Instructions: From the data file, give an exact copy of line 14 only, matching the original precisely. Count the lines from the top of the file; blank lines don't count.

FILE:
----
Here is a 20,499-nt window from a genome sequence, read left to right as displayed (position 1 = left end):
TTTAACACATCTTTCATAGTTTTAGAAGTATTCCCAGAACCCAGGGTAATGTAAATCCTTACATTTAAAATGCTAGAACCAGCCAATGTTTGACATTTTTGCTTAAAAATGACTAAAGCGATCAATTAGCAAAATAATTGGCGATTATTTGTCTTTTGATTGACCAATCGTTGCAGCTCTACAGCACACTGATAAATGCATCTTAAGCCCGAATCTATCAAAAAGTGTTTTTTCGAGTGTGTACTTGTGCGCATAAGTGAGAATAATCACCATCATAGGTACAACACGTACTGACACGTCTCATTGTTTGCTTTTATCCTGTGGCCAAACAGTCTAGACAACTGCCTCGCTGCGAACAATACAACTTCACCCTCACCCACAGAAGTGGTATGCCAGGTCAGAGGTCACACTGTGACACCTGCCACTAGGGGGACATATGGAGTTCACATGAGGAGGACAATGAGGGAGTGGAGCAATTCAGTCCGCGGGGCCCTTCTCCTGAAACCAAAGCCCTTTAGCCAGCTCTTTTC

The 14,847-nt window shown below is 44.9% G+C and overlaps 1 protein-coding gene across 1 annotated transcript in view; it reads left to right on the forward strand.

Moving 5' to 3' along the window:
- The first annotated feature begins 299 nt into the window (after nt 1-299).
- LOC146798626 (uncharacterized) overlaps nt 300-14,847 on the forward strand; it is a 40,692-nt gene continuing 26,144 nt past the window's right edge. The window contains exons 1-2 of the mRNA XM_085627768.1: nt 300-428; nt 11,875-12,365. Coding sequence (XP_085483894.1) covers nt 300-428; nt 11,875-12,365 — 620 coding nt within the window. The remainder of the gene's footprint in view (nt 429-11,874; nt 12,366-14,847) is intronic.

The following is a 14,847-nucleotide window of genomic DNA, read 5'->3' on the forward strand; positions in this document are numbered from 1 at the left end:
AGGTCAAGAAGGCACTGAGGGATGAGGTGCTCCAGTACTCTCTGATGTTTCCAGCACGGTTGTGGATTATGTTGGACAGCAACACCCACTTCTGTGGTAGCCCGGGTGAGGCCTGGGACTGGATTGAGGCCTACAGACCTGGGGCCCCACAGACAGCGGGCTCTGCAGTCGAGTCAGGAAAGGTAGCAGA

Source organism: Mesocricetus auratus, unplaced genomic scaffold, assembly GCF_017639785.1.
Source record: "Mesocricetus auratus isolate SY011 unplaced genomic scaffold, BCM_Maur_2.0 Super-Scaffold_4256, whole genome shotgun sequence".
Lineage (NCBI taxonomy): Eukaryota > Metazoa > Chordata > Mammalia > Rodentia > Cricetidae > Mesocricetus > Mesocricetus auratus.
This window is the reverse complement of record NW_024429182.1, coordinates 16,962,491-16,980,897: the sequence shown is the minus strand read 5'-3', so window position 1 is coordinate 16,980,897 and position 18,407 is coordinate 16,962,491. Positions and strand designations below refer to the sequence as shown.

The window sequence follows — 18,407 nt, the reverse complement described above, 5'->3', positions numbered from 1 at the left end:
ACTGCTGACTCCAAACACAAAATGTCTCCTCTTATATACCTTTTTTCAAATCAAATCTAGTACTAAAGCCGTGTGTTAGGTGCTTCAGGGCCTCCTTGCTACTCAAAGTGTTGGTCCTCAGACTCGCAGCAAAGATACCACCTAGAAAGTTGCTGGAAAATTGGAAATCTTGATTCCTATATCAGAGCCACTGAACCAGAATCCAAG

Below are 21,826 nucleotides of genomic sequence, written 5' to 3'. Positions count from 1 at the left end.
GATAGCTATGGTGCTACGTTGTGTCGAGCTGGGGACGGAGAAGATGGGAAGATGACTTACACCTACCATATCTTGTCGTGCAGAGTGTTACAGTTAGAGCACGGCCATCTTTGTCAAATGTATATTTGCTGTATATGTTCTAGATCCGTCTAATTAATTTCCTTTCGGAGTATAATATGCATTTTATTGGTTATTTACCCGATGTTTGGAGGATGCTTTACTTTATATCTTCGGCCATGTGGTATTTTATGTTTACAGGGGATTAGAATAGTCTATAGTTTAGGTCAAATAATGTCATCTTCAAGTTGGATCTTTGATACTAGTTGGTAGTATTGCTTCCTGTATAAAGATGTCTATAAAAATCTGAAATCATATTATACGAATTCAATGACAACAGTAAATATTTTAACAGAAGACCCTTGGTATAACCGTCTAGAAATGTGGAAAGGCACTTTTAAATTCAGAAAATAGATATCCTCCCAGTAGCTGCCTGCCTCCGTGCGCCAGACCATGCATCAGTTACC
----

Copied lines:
ACTGCTGACTCCAAACACAAAATGTCTCCTCTTATATACCTTTTTTCAAATCAAATCTAGTACTAAAGCCGTGTGTTAGGTGCTTCAGGGCCTCCTTGCTACTCAAAGTGTTGGTCCTCAGACTCGCAGCAAAGATACCACCTAGAAAGTTGCTGGAAAATTGGAAATCTTGATTCCTATATCAGAGCCACTGAACCAGAATCCAAG